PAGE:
- Chris Forsberg, ESPN Staff Writer
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WALTHAM, Mass. -- The Boston Celtics attempted to get Shaquille O'Neal back on the practice court Saturday morning, but his ailing right Achilles tendon and strained right calf would not allow him to go through the activity.
Celtics president of basketball operations Danny Ainge announced soon after that O'Neal would not be ready for Sunday's Game 1 of an Eastern Conference quarterfinals series against the New York Knicks.
"[Shaq's] been making progress and we tried to get him out there to practice today, to simulate a game as much as we could and he's not ready," Ainge said. "We don't know when he'll be ready, and we'll just keep evaluating him day to day. So he won't play in tomorrow's game."
Added team physician Dr. Brian McKeon: "This guy's been working his tail off. He's worked so, so hard, and today we did a mock trial pregame workout and he failed. It didn't work. Just too sore. We'll get back to work tomorrow and keep knowing what we're doing and hopefully we can get him back soon."
O'Neal, who missed a total of 45 games this season, sat out 27 games starting Feb. 1 before returning to the lineup April 3 against the Detroit Pistons. He lasted a mere 5 minutes, 29 seconds before hobbling off with the calf injury and sat out the final six games of the regular season.
According to McKeon, it's the entire "triceps surae complex" that's ailing O'Neal, with both the Achilles and calf still sore. But he stressed that O'Neal has not endured any setbacks.
"He's actually made progression every day," said McKeon. "This is a tough injury. The blood supply in this area is so weak and so poor, it's time. I was telling Danny and the coaches, in the last 20 years this is one area of medicine we've made no progress. Because it's just time. It's just hard to get enough healing potential in that area."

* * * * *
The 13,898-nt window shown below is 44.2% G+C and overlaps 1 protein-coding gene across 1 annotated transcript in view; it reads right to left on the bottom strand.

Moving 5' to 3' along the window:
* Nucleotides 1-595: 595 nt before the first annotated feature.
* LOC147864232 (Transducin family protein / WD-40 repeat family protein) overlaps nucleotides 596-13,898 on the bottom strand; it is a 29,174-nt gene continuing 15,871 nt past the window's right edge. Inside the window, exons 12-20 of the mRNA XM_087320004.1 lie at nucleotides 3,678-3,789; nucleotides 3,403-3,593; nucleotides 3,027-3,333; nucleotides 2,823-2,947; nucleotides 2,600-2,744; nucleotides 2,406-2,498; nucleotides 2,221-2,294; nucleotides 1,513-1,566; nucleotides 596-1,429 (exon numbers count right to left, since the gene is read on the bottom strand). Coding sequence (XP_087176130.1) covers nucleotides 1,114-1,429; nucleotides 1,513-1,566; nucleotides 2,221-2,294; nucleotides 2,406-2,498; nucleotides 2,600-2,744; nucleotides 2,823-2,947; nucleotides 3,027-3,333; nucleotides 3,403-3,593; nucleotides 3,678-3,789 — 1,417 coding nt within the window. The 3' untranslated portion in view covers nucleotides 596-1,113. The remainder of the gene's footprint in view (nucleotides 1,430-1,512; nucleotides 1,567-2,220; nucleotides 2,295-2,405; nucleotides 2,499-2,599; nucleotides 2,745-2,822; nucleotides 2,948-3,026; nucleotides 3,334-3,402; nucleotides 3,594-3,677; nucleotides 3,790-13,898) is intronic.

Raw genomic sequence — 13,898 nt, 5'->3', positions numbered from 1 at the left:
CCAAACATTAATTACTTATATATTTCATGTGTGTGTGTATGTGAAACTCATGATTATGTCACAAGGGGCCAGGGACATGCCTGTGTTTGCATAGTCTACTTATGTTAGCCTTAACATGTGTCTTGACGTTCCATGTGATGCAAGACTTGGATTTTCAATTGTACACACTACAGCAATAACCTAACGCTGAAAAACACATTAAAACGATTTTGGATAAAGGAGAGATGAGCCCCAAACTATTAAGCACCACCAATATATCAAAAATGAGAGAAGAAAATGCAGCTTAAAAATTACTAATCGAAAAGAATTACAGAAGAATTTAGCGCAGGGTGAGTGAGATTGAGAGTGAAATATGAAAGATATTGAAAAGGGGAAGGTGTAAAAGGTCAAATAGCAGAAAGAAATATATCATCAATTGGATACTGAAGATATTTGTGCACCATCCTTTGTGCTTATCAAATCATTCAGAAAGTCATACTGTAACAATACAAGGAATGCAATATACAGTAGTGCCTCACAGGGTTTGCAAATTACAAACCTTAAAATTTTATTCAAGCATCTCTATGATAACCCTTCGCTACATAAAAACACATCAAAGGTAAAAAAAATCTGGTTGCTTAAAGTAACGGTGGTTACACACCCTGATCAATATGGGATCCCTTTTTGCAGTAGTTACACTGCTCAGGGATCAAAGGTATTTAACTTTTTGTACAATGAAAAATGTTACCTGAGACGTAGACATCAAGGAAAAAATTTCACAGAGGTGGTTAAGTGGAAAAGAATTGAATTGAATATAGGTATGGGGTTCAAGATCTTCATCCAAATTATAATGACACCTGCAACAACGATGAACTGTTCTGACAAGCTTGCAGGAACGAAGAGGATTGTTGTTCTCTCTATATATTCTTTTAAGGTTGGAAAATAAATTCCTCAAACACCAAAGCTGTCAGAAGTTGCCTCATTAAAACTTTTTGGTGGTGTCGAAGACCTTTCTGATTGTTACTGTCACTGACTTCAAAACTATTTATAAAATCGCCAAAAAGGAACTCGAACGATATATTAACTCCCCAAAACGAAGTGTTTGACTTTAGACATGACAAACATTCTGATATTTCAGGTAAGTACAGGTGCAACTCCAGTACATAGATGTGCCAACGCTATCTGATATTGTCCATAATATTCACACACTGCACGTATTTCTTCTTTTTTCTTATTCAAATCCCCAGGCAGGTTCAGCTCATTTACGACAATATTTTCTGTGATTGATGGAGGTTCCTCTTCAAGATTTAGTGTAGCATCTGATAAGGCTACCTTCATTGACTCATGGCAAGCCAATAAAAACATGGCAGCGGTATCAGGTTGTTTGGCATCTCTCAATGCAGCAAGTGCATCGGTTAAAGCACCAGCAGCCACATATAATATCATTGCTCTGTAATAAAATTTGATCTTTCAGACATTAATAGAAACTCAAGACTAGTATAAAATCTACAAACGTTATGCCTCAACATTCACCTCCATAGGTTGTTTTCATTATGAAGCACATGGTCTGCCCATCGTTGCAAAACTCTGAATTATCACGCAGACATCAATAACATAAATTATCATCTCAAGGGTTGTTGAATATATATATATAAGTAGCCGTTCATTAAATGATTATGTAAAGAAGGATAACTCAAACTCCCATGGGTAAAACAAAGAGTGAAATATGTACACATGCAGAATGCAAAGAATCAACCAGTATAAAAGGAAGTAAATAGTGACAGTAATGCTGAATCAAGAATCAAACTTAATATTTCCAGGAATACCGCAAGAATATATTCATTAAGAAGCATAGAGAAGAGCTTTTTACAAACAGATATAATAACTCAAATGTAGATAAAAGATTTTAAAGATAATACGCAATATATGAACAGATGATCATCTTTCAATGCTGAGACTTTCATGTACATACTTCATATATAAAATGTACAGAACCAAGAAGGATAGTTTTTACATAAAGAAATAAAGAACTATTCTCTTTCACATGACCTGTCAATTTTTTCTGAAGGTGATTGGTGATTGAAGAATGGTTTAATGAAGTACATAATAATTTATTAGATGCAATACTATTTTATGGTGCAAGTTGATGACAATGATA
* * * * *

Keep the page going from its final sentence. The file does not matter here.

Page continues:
O'Neal passed a similar pregame mock session before returning against Detroit, but couldn't get through the test Saturday. Ainge holds out hope that more time and treatment will allow him to get back on the court.
"I mean, he might come back in three days and feel like it's better, and it's feeling better," said Ainge. "It's not like this magic test. The test is, 'Does it hurt?' You run up and down the court and does it hurt? That's the test, and can you play, and the strength tests. We'll do those every day."
Celtics coach Doc Rivers expressed disappointment for O'Neal given how hard he's worked to be ready for this moment, but admitted his team was prepared without the 39-year-old center.
"The guy's put in a lot of work, he's extremely disappointed that he can't go," said Rivers. "I told him to just keep working. He's going to play for us, we just don't know when. But he'll be back.
"We're ready. We've kinda anticipated it. We didn't really know, but we'll be ready."
Rivers suggested that Jermaine O'Neal, who sat out a total of 58 games due to left knee soreness that eventually required surgery, would continue to hold down the starting role.
"[Having Jermaine O'Neal is] huge, obviously," said Rivers. "If he doesn't come back -- or Shaq -- we would have some problems, no doubt about it. But having JO back gives us a luxury. That's why Danny went out and signed two guys [in the offseason], so we'd have one. Right now, we'll take it."
Celtics captain Paul Pierce said the focus should be on the players that will be on the court.
"Everybody that's suiting up has got to be ready to play," said Pierce. "You want the big fella to be healthy, you want him to be out there to give us a boost, but the guys that are in uniform, out there playing, it's all we can worry about right now.
"We can't use [Shaq's absence] as an excuse. We've won games without the big fella in the middle. The guys that are going to be out there, those are the guys that matter right now, until Shaq can get healthy. So we can't use that as a crutch to lean on when things don't go right. We have more than enough in that locker room to win this series."
Chris Forsberg covers the Celtics for ESPNBoston.com.
5hChris Broussard and Brian Windhorst